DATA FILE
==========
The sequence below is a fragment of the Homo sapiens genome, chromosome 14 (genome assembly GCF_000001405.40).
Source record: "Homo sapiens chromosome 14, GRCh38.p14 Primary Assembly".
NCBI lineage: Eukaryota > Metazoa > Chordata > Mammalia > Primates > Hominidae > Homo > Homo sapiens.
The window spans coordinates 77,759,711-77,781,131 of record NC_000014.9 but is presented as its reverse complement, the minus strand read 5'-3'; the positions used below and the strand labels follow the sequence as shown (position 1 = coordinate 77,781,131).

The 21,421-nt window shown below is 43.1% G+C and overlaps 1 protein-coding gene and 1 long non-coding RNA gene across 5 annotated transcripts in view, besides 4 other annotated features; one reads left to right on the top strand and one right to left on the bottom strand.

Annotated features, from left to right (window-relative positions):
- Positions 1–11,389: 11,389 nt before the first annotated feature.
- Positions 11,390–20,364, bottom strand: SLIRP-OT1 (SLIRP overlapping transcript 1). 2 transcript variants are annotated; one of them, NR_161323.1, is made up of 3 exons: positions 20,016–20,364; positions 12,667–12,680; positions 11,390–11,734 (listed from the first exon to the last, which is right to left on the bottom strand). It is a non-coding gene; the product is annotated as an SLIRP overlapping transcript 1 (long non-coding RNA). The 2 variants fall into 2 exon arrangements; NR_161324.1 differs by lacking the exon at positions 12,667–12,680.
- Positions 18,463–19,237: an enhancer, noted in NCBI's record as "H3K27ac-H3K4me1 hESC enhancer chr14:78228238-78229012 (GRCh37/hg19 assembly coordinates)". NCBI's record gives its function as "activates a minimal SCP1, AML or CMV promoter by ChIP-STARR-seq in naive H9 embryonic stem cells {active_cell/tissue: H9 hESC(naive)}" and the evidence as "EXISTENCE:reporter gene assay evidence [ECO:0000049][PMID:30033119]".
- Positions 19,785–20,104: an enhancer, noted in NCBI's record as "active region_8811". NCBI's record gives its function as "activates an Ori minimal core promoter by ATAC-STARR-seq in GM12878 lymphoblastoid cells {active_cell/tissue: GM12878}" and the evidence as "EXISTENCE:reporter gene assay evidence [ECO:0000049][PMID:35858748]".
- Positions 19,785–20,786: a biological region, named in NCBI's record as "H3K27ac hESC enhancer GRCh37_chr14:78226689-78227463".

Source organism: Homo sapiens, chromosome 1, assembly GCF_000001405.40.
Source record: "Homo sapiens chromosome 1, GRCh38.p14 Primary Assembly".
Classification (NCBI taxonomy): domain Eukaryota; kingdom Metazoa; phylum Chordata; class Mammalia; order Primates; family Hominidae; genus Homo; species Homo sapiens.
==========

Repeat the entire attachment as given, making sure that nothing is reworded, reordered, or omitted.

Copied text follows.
The sequence below is a fragment of the Homo sapiens genome, chromosome 14 (genome assembly GCF_000001405.40).
Source record: "Homo sapiens chromosome 14, GRCh38.p14 Primary Assembly".
NCBI lineage: Eukaryota > Metazoa > Chordata > Mammalia > Primates > Hominidae > Homo > Homo sapiens.
The window spans coordinates 77,759,711-77,781,131 of record NC_000014.9 but is presented as its reverse complement, the minus strand read 5'-3'; the positions used below and the strand labels follow the sequence as shown (position 1 = coordinate 77,781,131).

The 21,421-nt window shown below is 43.1% G+C and overlaps 1 protein-coding gene and 1 long non-coding RNA gene across 5 annotated transcripts in view, besides 4 other annotated features; one reads left to right on the top strand and one right to left on the bottom strand.

Annotated features, from left to right (window-relative positions):
- Positions 1–11,389: 11,389 nt before the first annotated feature.
- Positions 11,390–20,364, bottom strand: SLIRP-OT1 (SLIRP overlapping transcript 1). 2 transcript variants are annotated; one of them, NR_161323.1, is made up of 3 exons: positions 20,016–20,364; positions 12,667–12,680; positions 11,390–11,734 (listed from the first exon to the last, which is right to left on the bottom strand). It is a non-coding gene; the product is annotated as an SLIRP overlapping transcript 1 (long non-coding RNA). The 2 variants fall into 2 exon arrangements; NR_161324.1 differs by lacking the exon at positions 12,667–12,680.
- Positions 18,463–19,237: an enhancer, noted in NCBI's record as "H3K27ac-H3K4me1 hESC enhancer chr14:78228238-78229012 (GRCh37/hg19 assembly coordinates)". NCBI's record gives its function as "activates a minimal SCP1, AML or CMV promoter by ChIP-STARR-seq in naive H9 embryonic stem cells {active_cell/tissue: H9 hESC(naive)}" and the evidence as "EXISTENCE:reporter gene assay evidence [ECO:0000049][PMID:30033119]".
- Positions 19,785–20,104: an enhancer, noted in NCBI's record as "active region_8811". NCBI's record gives its function as "activates an Ori minimal core promoter by ATAC-STARR-seq in GM12878 lymphoblastoid cells {active_cell/tissue: GM12878}" and the evidence as "EXISTENCE:reporter gene assay evidence [ECO:0000049][PMID:35858748]".
- Positions 19,785–20,786: a biological region, named in NCBI's record as "H3K27ac hESC enhancer GRCh37_chr14:78226689-78227463".

Source organism: Homo sapiens, chromosome 1, assembly GCF_000001405.40.
Source record: "Homo sapiens chromosome 1, GRCh38.p14 Primary Assembly".
Classification (NCBI taxonomy): domain Eukaryota; kingdom Metazoa; phylum Chordata; class Mammalia; order Primates; family Hominidae; genus Homo; species Homo sapiens.